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Big, Brown Eyes

By , Waukesha, WI
“Mommy, where are we?
I thought we were going to get some chocolate ice-cream.

Mommy,

What is this place?

How do they know my name?

Where are we going now?

Why did the lady ask if I was ready?

Why are they attaching those things to me?

What are those things in that little tray?

Why are you crying?

Don’t cry.

Mommy???”


I caressed her face with fear it would be the last. To soothe her anxiety I tried answering her questions, but no words came out. Unable to answer any of her questions, I was asked to leave the room. As I walked out, 3 small words managed to release them-selves from my mouth. Through the small glass window I could see her warming smile and along with the outline of her lips repeating the words “I love you too.”


I made my way down to the little chapel inside the hospital. I knelt down and pressed my hands tight against each other and brought them up to my forehead. With tears rolling down my face, I began to pray. I was alone and I couldn’t help but think that maybe that’s the way it would be from now on. More and more tears rushed down my face, that couldn’t happen. It couldn’t! I sobbed until I felt dry from the inside. After what felt like countless hours, I stood up. I was on my way to get a coffee to try and relax my worries when I saw something written in the wall. “Everything happens for a reason.” I stayed starring at the wall for quite a while I suppose because a nurse went up to me and asked if I needed any help. I then realized I was starring at a blank wall.

After I got my coffee I sat down and processed what was going on very slowly. At this very moment my one and only daughter was having open heart surgery. I was a single mother with no family other my daughter, no one to rely on for help or to help me go through this phase of both our lives. Completely alone. Since my baby’s birth the baby daddy left me and wasn’t there when the doctors said there was something wrong with her and would need surgery. They told me that it was nothing serious and it could wait a couple of years to be taken care of. I took their word for it and never worried about it. What her pediatrician had not anticipated was that she’d develop diabetes. Now not only did she need surgery, but also had diabetes. The diabetes would increase the risks of the surgery and decrease the possibilities of a further life. If my baby did not make it through I don’t know if I could either.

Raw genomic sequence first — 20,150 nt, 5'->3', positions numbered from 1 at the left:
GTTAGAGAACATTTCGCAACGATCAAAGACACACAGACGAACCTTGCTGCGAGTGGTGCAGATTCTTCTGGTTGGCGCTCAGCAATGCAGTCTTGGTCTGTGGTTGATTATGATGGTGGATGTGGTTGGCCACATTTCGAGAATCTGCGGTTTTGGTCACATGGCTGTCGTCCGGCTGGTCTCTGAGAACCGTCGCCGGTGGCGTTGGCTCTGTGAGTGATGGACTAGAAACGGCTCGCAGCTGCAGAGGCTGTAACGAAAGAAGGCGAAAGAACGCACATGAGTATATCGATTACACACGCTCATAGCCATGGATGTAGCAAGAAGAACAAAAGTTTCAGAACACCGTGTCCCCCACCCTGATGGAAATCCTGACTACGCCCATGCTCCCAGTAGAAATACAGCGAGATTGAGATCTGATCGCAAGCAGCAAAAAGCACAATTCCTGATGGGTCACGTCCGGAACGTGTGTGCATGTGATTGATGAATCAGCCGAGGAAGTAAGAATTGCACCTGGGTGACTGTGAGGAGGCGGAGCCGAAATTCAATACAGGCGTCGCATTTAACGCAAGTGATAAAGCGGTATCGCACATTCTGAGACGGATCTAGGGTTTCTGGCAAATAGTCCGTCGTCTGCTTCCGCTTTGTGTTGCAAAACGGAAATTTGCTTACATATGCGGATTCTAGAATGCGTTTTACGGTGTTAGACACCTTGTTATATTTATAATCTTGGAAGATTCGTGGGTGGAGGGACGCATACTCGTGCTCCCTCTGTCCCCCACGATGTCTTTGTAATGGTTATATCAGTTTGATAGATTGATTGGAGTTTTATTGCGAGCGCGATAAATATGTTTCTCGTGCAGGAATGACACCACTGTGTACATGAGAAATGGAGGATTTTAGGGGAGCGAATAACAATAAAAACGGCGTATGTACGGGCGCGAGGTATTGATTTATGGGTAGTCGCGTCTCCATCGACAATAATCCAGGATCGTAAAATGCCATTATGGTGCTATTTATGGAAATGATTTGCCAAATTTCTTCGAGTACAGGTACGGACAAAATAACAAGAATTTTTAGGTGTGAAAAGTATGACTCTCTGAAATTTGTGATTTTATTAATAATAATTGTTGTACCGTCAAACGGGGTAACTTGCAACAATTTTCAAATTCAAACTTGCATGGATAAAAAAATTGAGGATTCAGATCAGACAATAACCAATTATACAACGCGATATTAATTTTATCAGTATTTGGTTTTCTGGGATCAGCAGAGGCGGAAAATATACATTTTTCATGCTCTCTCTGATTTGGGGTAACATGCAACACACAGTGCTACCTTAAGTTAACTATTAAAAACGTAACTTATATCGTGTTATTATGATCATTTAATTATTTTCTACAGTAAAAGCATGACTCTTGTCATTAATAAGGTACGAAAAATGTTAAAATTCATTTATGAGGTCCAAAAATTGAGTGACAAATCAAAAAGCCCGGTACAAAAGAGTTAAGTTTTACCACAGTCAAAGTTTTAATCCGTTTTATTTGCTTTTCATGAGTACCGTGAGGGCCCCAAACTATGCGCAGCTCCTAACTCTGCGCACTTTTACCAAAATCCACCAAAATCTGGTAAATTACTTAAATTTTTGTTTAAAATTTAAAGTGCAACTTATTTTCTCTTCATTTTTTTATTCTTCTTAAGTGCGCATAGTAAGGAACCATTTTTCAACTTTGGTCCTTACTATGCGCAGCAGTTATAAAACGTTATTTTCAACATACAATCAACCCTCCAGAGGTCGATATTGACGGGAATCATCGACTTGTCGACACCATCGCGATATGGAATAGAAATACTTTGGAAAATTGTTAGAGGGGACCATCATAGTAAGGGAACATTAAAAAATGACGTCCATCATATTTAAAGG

All hope was lost. The surgery had been going on for 8 hours now and I still had no news on how things were. Finally after 8 long hours and 23 minutes the doctor came out. As soon as he came on sight I dashed to him ignoring the fact that we were in a hospital. My heart raced with the anguish to know if my daughter’s heart could do that too now. The doctor with a soft gentle voice explained to me how the procedure went and the difficulties along the way. I stayed patient for about 10 seconds before I lost it and begged for the news I’d desperately been waiting for. With that the doctor came to a complete quietness followed by a smile. He let out a small laugh and hugged me. She was alive.


I wouldn’t be able to see her for about two days while she recovered. When I walked into her room on the second day of recovery she let out a small cry. A cry of happiness. Her big brown eyes looked straight into mine. She was alright; I could see it in her eyes and in her welcoming smile. After two weeks she was able to be brought home.


A couple months after the return home, there was a knock at the door. There hadn’t been a single knock on that door other than the welcoming visits from the neighbors when I first moved in. It had been 7 years now. I opened the door and froze within the blink of an eye. My baby hurried to the door to see who it was. She had no idea who the man at the door was. He looked straight at her and she looked straight at him. At an instant he knew it was her, for they had the same big brown eyes. He came in like it was his house and carried her. He told her who he was. Daddy. She stopped breathing.



R.I.P
Michaela Richards, 2000-2006.





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